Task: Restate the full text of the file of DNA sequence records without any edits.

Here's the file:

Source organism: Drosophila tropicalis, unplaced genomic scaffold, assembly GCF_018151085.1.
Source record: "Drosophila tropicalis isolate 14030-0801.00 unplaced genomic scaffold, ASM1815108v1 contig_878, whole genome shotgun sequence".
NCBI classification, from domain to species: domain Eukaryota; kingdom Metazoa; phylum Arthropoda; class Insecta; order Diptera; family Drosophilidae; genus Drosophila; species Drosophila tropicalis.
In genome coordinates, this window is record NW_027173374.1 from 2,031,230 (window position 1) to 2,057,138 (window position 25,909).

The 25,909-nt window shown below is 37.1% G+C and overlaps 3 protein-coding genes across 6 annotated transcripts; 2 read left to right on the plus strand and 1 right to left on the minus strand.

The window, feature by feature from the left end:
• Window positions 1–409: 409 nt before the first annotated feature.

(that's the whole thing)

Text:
Source organism: Drosophila tropicalis, unplaced genomic scaffold, assembly GCF_018151085.1.
Source record: "Drosophila tropicalis isolate 14030-0801.00 unplaced genomic scaffold, ASM1815108v1 contig_878, whole genome shotgun sequence".
NCBI classification, from domain to species: domain Eukaryota; kingdom Metazoa; phylum Arthropoda; class Insecta; order Diptera; family Drosophilidae; genus Drosophila; species Drosophila tropicalis.
In genome coordinates, this window is record NW_027173374.1 from 2,031,230 (window position 1) to 2,057,138 (window position 25,909).

The 25,909-nt window shown below is 37.1% G+C and overlaps 3 protein-coding genes across 6 annotated transcripts; 2 read left to right on the plus strand and 1 right to left on the minus strand.

The window, feature by feature from the left end:
• Window positions 1–409: 409 nt before the first annotated feature.